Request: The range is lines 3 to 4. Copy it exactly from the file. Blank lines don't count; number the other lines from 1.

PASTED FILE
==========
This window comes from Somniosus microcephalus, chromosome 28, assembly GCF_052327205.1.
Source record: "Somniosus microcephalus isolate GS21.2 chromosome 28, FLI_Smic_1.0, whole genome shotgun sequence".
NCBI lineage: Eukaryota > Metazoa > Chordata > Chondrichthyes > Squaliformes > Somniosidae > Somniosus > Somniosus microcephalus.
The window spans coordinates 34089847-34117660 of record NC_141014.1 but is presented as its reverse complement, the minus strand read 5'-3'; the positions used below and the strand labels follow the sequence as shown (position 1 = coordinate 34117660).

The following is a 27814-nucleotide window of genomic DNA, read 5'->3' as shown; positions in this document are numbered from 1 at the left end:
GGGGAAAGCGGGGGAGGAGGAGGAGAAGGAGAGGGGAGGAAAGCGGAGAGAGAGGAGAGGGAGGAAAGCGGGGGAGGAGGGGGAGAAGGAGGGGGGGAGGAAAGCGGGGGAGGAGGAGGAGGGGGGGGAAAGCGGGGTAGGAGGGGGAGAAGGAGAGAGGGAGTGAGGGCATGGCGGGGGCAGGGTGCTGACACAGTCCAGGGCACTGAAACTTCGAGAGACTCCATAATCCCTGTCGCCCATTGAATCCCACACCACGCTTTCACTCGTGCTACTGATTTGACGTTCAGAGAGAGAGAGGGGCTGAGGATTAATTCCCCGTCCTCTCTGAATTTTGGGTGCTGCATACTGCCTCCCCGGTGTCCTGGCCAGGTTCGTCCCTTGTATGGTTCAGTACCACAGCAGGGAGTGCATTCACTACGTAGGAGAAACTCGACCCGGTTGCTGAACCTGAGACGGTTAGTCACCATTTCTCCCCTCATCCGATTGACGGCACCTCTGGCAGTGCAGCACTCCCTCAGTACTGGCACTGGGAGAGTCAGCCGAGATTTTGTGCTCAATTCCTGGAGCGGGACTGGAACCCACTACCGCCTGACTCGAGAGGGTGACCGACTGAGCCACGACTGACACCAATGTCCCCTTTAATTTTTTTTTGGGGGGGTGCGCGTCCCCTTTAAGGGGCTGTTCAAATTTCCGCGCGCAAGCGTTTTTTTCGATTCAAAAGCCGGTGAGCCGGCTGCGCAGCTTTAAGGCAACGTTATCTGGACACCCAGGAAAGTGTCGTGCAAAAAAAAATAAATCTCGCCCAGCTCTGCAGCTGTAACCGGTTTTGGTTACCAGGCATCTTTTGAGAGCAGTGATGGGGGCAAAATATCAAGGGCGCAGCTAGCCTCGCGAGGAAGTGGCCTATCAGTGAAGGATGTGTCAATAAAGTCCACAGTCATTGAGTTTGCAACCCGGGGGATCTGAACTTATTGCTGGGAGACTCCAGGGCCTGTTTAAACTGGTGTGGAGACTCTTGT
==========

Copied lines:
NCBI lineage: Eukaryota > Metazoa > Chordata > Chondrichthyes > Squaliformes > Somniosidae > Somniosus > Somniosus microcephalus.
The window spans coordinates 34089847-34117660 of record NC_141014.1 but is presented as its reverse complement, the minus strand read 5'-3'; the positions used below and the strand labels follow the sequence as shown (position 1 = coordinate 34117660).